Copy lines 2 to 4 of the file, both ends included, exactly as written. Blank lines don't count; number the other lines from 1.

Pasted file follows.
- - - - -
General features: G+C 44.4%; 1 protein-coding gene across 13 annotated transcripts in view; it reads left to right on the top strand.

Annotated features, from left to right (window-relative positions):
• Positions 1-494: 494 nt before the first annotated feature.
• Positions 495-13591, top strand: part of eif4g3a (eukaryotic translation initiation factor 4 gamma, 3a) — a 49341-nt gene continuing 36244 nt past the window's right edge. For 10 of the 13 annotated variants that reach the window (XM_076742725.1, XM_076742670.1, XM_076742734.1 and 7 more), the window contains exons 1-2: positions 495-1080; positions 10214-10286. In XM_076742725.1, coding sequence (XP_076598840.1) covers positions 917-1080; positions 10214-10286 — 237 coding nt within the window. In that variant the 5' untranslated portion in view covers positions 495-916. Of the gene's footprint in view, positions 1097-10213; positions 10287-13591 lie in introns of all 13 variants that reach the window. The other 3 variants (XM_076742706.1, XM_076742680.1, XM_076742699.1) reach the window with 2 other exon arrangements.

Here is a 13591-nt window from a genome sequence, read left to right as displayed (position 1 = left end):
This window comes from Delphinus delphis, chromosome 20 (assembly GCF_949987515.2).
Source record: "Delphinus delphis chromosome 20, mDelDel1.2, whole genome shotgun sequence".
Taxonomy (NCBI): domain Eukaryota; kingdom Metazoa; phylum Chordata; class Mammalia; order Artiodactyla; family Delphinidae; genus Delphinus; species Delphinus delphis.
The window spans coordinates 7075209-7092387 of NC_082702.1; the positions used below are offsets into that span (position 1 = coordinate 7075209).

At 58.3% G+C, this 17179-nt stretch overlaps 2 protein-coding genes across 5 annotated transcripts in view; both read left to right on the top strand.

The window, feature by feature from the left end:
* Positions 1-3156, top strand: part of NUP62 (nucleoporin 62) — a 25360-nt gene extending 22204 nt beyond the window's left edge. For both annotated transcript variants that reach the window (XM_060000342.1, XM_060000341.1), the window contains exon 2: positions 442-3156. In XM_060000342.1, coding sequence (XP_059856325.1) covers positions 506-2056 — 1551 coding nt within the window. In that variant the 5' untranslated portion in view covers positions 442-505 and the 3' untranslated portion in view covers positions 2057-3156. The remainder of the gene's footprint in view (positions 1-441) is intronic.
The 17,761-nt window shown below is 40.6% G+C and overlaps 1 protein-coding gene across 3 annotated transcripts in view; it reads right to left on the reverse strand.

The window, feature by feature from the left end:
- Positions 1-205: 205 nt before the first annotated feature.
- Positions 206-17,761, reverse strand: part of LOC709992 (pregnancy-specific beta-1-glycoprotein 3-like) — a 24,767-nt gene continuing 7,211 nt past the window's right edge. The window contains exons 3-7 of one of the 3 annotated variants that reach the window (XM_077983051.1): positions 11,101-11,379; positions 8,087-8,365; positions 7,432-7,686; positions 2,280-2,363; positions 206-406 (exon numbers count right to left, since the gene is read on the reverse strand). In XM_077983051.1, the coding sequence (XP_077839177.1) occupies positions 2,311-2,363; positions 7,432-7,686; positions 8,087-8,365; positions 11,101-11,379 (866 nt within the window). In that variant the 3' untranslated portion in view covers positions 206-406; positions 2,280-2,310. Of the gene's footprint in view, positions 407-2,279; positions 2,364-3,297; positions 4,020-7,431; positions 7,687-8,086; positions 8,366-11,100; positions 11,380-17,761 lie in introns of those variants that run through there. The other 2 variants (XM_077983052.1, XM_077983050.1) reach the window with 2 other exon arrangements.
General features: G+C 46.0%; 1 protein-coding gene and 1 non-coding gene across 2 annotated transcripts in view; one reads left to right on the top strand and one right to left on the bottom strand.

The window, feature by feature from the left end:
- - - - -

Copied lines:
Annotated features, from left to right (window-relative positions):
• Positions 1-494: 494 nt before the first annotated feature.
• Positions 495-13591, top strand: part of eif4g3a (eukaryotic translation initiation factor 4 gamma, 3a) — a 49341-nt gene continuing 36244 nt past the window's right edge. For 10 of the 13 annotated variants that reach the window (XM_076742725.1, XM_076742670.1, XM_076742734.1 and 7 more), the window contains exons 1-2: positions 495-1080; positions 10214-10286. In XM_076742725.1, coding sequence (XP_076598840.1) covers positions 917-1080; positions 10214-10286 — 237 coding nt within the window. In that variant the 5' untranslated portion in view covers positions 495-916. Of the gene's footprint in view, positions 1097-10213; positions 10287-13591 lie in introns of all 13 variants that reach the window. The other 3 variants (XM_076742706.1, XM_076742680.1, XM_076742699.1) reach the window with 2 other exon arrangements.